Written by Nathan Snider, Manager, Policy & Outreach at ICTC.
In September of 2019, three Southwestern Ontario hospitals were exploited by malicious software designed to collect valuable financial data, isolate systems and disconnect vital networks. The previous year, one hospital in particular was targeted by an attack that disrupted system functionality which supported daily hospital operations, causing extensive downtime and compromising clinical capabilities. The same malware, as experts later noted, that has been used to exploit more than $3.7 million dollars from other institutions.
While independent perpetrators or state-actors once targeted individual businesses or personal bank accounts, cybercrime has evolved to also impact the security and safety of other critical infrastructure like public health-care systems and educational institutions. Cyber-attacks are growing in complexity and sophistication almost every day. However, in light of these developments, countries like Canada, the United States and other members from within the Five Eyes (New Zealand, Australia and the United Kingdom) are beginning to take a proactive stance on safeguarding these vulnerable institutions. One area of particular interest is the exploration and deployment of artificial intelligence-enhanced cybersecurity technologies. To support the growing interest in the field, their focus also includes the development of new pathways to both train and develop a new cybersecurity workforce.
These particular advancements within the AI field have garnered interest within the international cybersecurity community. As Namir Anani, President and CEO of the Information and Communications Technology Council (ICTC), explains:
The intersection between AI & cyber security is at a critical juncture. Leveraging the power of A.I. (and machine learning) to evaluate what is a good and bad threat scenario, while being able to respond with the necessary safeguards is challenging. Learning and continuously adapting as threats evolve is also a challenging factor. Cyber security systems will need to continually adapt in terms of intelligence, autonomous systems, and computing power such as Quantum computing.
So how is Canada tackling this new trend? One example is at the post-secondary level. Institutions like the University of New Brunswick (UNB) have partnered with organizations like IBM to advance AI cybersecurity innovation nationally. Working in collaboration with IBM’s own cybersecurity team from their Artificial Intelligence systems program, UNB students work directly with their iconic Watson cognitive platform. Watson is an AI platform utilized to aid in the curation of threat intelligence reports and research found within millions of sources. As a system that weaves neural networking capabilities, machining learning and the use of algorithms to complete repetitive tasks and triage special occurrences based on previous experiences, it’s a powerful ally. The end result grants businesses with an AI system that provides real-time insight, helping SMEs and large-scale enterprises navigate through redundant threat notifications while focusing on more immediate concerns. All while reducing critical response times and lowering labour costs.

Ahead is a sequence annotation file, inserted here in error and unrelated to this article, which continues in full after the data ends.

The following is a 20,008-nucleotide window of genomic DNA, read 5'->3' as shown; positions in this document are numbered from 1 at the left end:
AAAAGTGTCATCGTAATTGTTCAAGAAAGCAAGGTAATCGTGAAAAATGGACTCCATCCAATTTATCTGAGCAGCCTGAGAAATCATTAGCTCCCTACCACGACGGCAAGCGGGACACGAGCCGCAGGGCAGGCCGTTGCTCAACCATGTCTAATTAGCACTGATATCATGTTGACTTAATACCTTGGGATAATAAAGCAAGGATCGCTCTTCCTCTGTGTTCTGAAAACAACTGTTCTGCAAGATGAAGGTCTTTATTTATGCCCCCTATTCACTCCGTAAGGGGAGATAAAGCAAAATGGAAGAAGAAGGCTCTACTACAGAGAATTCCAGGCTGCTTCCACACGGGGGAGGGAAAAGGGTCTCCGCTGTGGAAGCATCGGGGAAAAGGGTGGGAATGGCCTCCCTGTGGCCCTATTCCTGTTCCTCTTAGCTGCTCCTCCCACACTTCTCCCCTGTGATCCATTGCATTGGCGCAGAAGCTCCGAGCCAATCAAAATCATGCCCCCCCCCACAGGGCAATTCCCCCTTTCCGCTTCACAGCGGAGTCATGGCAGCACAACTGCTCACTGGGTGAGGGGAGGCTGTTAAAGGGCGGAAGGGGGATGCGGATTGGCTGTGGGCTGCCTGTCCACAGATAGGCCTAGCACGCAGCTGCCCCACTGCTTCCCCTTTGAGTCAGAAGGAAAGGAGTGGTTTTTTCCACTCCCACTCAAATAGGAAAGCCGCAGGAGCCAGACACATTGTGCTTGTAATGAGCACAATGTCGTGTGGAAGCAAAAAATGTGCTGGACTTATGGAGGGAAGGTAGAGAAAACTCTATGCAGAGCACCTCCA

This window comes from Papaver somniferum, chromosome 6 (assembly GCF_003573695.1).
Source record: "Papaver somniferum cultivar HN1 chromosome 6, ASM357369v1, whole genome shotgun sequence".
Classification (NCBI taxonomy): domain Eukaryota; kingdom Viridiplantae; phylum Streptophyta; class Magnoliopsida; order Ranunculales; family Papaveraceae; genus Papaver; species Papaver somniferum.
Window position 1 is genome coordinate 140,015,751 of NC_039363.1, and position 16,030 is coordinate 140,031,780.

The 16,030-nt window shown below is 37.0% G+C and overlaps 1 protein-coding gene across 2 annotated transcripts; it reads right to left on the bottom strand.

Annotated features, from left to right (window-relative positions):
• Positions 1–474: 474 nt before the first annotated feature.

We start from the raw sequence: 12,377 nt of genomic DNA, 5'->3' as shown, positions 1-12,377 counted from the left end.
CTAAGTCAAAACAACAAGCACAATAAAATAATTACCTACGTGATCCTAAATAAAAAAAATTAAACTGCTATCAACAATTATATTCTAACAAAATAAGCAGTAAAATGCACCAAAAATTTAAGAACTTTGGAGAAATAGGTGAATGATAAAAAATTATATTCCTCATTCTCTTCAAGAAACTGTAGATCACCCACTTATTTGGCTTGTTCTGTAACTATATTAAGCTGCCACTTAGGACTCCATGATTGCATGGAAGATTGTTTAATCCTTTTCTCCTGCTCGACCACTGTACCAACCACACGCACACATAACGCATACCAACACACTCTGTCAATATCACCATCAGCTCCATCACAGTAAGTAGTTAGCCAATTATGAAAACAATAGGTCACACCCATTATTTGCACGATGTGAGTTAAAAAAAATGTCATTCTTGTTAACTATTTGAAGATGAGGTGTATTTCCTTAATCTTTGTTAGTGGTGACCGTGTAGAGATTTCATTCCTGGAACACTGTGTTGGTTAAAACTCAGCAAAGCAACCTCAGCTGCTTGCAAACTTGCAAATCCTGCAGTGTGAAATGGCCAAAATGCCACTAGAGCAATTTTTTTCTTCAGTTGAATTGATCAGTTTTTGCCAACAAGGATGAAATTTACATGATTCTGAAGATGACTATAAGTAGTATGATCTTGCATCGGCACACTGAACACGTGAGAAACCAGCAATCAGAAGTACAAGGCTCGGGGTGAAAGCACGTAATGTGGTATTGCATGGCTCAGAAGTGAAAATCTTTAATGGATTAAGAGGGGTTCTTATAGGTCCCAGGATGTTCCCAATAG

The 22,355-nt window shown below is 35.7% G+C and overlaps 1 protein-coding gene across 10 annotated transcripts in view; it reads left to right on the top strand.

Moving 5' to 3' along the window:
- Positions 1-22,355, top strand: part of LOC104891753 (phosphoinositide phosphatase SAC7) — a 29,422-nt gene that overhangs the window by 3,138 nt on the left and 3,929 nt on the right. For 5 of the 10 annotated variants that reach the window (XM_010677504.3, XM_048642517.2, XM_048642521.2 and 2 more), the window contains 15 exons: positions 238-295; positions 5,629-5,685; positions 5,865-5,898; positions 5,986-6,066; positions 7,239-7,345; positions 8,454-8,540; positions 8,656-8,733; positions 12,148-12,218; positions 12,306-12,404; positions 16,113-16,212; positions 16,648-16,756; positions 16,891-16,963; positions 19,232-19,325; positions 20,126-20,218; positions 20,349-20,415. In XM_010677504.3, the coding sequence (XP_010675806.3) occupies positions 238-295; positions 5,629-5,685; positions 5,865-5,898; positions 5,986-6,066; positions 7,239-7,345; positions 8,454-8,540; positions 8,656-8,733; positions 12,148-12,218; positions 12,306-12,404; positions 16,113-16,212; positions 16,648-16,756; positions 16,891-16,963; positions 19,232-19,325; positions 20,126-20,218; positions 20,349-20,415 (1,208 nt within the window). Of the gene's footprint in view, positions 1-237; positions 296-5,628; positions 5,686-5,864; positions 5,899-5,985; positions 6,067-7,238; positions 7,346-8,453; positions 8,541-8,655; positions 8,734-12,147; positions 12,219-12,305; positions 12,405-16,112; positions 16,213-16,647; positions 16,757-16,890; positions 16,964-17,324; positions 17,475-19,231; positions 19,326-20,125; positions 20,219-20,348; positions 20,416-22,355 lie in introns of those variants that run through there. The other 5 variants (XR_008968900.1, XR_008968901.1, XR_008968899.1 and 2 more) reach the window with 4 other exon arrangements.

In keeping with much broader AI-cybersecurity implications, early 2019 provided us with a report by Capgemini Research Institute that focused on the relationship between AI, cybersecurity and the benefits for small-to-medium-sized enterprises (SMEs). The report highlighted a few interesting trends, most notably its observation that prior to 2019 approximately only 1 in 5 SMEs employed AI systems to supplement their cybersecurity infrastructure. Fast forward less than 2 years, the report suggests that by the end of 2020 nearly 2 in 3 SMEs are expected to be utilizing this technology. It’s no coincidence then that SME’s are exploring AI-related services. High costs related to full-time cybersecurity personnel, shortages of skilled talent and the risk of security breaches are pressuring businesses to respond quickly and effectively.
To combat cybersecurity talent shortages, provinces like New Brunswick have taken preemptive steps in understanding industry demand, trends, and opportunities. In collaboration with ICTC, the province is looking to examine how major actors within the cybersecurity ecosystem try to attract and develop talent, understand current talent availability and adequately prepare for any potential shortages. As cybercrime continues to evolve, it is clear that those interested in safeguarding organizational and societal data must do the same. Whether it be a continued exploration of AI-integrated cybersecurity technologies, a heavier investment in Canada’s future workforce, or ongoing support for small businesses’ digital security, Canada must continue to drive research, and the implantation of suitable solutions in order to take a leadership role and a proactive stance against cybercrime.
Nathan Snider is the Manager of Policy and Outreach for the Information and Communications Technology Council (ICTC). Nathan has taught in the School of Business and Management at Canadore College and the School of Business and Information Technology at Cambrian College. He sits on the Board of Directors for the Near North Mobile Media Lab (providing those in Northern Ontario the means to produce and present media art) and the Enaagaazing Makerspace (an Indigenous community-led cultural production hub). Through his work, Nathan has been a committed advocate for tech accessibility in Northern Canadian communities. Nathan’s previous research has focused on social and economic barriers to the ICT field facing Indigenous communities in Canada.